From: Charles McAnany (
Date: Wed Jul 29 2015 - 12:04:59 CDT

Thanks for the reply. I'm not quite sure what the screen height and screen
distance are changing (I gather they're terms from the rendering community
and not the photography community), but they produce the effect I want. Out
of curiosity, what does the 'focal length' parameter control? It doesn't
seem to do anything for me.

Is there a way to have mouseover text in Tk? So, when the mouse hovers over
'Screen Hgt', help pops up? I'd be happy to help contribute some text if it
is possible.

Regarding tilt, your idea of by-atom focus is much better than tilt-shift
since it's so general. Heck, even something as simple as focusby beta would
be useful for visualizing pdb structures and it'd be completely impossible
with tilt-shift. I look forward to playing with this feature when it comes

Charles McAnany

On Tue, Jul 28, 2015 at 1:53 PM, John Stone <> wrote:

> Hi,
> I'm on vacation and can't write a long response, but you can
> control focal length indirectly by changing the display settings
> camera distance, screen height, and screen width, which are effectively
> the same parameters that would be computed if you used a focal length or
> field-of-view type of control instead. If you want a longer focal length
> and narrower field of view (for less "eggy" looking spheres in the
> corners),
> just change the screen height to be smaller, or change the screen distance
> to be a larger negative value. You can compute these from a field of view
> angle with a couple of lines of tcl.
> I understand your request for tilt-shift type DoF optics.
> At present there's no ability to tilt the focal plane, and although I'm
> very familiar with tilt-shift lenses and similar optics, I think that
> it would require a lot of work for end users to learn how to use this
> effectively. Instead, I have been planning on implementing a
> different scheme whereby the user will provide an atom selection or a
> volumetric map that defines regions of crisp focus, and the rendering
> code will use this to drive the focal blur effect. This would solve
> the problem of creating regions of crisp focus that are unrelated to
> the particular shape of the focal plane. The tilt-shift scheme would
> work great for a traditional camera, but it isn't viable for things
> like panoramic projections or spherical cameras, which are already
> implemented in the new developmental version of VMD 1.9.3. This is
> one of my motivations for considering a very different approach.
> I think that users will find a selection-based focal blur scheme more
> usable without having to become optical experts, but I'm certainly
> willing to listen to what other people think about this too.
> Writing the rendering code for a tilt-shift camera lens is easy, but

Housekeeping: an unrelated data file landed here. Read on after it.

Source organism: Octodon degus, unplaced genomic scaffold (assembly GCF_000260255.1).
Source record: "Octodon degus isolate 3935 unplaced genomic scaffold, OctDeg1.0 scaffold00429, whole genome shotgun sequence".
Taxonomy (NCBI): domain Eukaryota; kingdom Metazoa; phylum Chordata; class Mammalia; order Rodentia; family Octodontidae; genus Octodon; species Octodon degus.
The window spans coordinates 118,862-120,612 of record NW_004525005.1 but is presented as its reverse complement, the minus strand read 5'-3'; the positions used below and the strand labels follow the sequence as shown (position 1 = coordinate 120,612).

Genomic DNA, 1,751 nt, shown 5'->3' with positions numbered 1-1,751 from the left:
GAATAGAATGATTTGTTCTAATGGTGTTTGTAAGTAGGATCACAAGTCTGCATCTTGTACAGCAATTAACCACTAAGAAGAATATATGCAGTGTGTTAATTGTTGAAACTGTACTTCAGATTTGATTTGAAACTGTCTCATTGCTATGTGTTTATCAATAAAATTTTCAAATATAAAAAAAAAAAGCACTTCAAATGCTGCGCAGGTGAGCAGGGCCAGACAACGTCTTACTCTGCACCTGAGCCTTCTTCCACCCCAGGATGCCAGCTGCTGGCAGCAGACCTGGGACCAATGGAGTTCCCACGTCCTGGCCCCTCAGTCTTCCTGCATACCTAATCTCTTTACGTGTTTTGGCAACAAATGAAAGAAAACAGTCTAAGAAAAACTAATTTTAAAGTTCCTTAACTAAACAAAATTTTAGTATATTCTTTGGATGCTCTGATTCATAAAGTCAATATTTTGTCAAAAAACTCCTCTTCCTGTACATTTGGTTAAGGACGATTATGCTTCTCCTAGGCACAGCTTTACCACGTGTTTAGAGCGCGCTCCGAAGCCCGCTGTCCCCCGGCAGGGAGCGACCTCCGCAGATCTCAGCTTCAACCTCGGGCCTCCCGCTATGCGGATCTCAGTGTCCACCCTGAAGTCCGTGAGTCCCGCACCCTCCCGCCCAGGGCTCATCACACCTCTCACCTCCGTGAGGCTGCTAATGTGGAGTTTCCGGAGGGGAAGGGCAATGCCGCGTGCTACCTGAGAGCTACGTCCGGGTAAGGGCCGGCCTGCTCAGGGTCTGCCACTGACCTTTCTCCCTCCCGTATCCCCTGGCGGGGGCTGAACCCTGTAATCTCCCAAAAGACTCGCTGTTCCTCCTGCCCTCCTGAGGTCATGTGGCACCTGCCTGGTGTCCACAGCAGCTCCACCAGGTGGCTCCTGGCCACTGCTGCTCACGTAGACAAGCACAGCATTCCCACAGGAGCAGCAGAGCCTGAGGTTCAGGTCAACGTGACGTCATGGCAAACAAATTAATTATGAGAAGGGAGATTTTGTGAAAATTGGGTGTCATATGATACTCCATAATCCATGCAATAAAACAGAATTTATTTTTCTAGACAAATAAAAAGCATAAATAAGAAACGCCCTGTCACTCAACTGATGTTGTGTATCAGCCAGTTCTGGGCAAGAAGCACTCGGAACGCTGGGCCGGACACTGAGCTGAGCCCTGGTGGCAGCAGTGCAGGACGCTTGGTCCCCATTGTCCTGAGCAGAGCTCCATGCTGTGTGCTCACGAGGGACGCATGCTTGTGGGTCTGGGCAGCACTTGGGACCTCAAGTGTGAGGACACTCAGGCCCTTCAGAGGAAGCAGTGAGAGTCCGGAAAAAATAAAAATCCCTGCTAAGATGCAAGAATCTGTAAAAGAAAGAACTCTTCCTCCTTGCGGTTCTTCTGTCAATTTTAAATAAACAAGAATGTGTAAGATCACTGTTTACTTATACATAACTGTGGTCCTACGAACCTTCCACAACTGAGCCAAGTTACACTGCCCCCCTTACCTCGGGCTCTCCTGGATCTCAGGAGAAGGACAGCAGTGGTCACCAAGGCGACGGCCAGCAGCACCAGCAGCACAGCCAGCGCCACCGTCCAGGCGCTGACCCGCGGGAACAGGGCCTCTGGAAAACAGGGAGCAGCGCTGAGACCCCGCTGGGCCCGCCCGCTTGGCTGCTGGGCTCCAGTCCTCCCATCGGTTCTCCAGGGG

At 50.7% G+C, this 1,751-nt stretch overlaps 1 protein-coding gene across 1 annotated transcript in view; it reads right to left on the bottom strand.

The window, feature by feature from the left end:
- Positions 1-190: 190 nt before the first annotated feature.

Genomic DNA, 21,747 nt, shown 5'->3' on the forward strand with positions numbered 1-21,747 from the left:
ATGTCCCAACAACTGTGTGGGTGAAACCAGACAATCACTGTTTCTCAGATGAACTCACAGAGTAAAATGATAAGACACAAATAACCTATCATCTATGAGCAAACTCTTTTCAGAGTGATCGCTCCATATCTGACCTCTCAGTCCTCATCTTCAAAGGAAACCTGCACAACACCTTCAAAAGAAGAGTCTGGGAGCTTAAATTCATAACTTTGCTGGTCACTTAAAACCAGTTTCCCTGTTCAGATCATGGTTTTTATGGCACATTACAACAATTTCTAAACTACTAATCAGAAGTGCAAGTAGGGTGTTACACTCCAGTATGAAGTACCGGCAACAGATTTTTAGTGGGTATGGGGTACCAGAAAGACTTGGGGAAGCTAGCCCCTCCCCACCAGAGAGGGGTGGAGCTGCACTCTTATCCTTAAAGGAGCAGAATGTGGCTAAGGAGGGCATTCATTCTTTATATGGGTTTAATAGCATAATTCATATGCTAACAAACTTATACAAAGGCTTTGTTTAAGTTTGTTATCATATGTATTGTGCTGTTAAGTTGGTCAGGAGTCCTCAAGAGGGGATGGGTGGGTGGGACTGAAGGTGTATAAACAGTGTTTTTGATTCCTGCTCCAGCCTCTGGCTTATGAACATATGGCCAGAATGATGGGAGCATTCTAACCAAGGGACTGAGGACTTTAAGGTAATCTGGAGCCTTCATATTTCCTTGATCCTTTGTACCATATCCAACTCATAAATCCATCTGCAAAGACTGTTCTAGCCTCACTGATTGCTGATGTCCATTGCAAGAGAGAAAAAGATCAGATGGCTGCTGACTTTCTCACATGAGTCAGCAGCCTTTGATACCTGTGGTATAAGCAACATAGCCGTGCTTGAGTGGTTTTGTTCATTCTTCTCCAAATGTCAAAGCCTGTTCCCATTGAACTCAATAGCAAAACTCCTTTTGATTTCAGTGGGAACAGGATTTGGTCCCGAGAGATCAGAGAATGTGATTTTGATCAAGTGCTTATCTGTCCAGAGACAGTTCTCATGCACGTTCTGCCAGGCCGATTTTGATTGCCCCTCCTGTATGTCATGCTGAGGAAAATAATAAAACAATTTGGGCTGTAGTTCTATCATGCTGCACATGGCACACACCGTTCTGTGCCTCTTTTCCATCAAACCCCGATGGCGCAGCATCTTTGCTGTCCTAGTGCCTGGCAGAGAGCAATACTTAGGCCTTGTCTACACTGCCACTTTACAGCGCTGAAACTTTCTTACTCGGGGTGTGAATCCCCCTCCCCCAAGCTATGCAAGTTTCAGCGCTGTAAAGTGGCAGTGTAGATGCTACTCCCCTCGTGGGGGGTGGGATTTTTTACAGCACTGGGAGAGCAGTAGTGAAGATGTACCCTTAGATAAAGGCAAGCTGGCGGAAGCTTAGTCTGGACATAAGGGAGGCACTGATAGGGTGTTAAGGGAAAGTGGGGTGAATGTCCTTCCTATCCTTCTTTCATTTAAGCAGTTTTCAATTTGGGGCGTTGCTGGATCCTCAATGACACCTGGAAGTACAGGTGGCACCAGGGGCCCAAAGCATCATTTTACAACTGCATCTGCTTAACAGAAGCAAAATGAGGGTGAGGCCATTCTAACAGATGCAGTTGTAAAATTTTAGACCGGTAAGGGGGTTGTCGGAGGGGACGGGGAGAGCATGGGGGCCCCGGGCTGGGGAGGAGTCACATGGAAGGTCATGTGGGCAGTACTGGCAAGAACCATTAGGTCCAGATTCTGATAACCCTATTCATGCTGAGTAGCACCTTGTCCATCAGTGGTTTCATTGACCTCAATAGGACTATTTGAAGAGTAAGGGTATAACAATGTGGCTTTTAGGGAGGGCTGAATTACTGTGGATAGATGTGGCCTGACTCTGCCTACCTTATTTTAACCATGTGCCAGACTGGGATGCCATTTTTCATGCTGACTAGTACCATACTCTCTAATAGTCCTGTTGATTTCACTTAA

> doing the user interfaces to adjust it and make it usable by non-experts
> is likely to be substantially harder. Let me know what you think.
> Cheers,
> John Stone
> On Mon, Jul 27, 2015 at 12:59:29PM -0400, Charles McAnany wrote:
> > Friends,
> > The photographer in me has been having too much fun with the DOF
> features
> > in the lastest VMD, and it got me thinking about the camera. There
> are two
> > things I haven't been able to figure out how to do:
> >
> > 1. Change the focal length of the camera. As it stands, the focal
> lengths
> > available are 'perspective' and 'orthographic'. Sometimes, the
> > 'perspective' is too wide-angle and the molecule gets heavily
> distorted
> > when I fill the screen with it. The orthographic projection, however,
> is
> > too flat and doesn't convey the sense of depth I want (and also I
> can't
> > use DOF with the orthographic projection). It seems that zooming in
> VMD is
> > similar to moving the molecule relative to the camera, so the only
> way to
> > get the perspective I want is to push the molecule away, then render,
> then
> > crop the rendered image.
> > If it's not currently possible, I think a simple slider in the display
> > settings box that lets the user select a focal length (maybe a slider
> from
> > 'perspective' to 'orthographic' to keep it straightforward) would be
> very
> > handy for many users.
> >
> > 2. Tilt the lens relative to the film plane (see
> > [1] For
> > example, yesterday I was rendering a dimer and I wanted the interface
> to
> > be in focus. However, with the current DOF tool, I couldn't figure
> out a
> > way to skew the plane of focus to move it where I want. This is, to be
> > sure, an unusual need, and if it'd be hard to implement in Tachyon
> then I
> > totally understand.
> > I can't think of a time when I've wanted to shift the lens when
> rendering
> > proteins, but, again, if it's easy to implement, then it'd be a cool
> > feature to have.
> >
> > Cheers,
> > Charles.
> >
> > References
> >
> > Visible links
> > 1.
> --
> NIH Center for Macromolecular Modeling and Bioinformatics
> Beckman Institute for Advanced Science and Technology
> University of Illinois, 405 N. Mathews Ave, Urbana, IL 61801
> Phone: 217-244-3349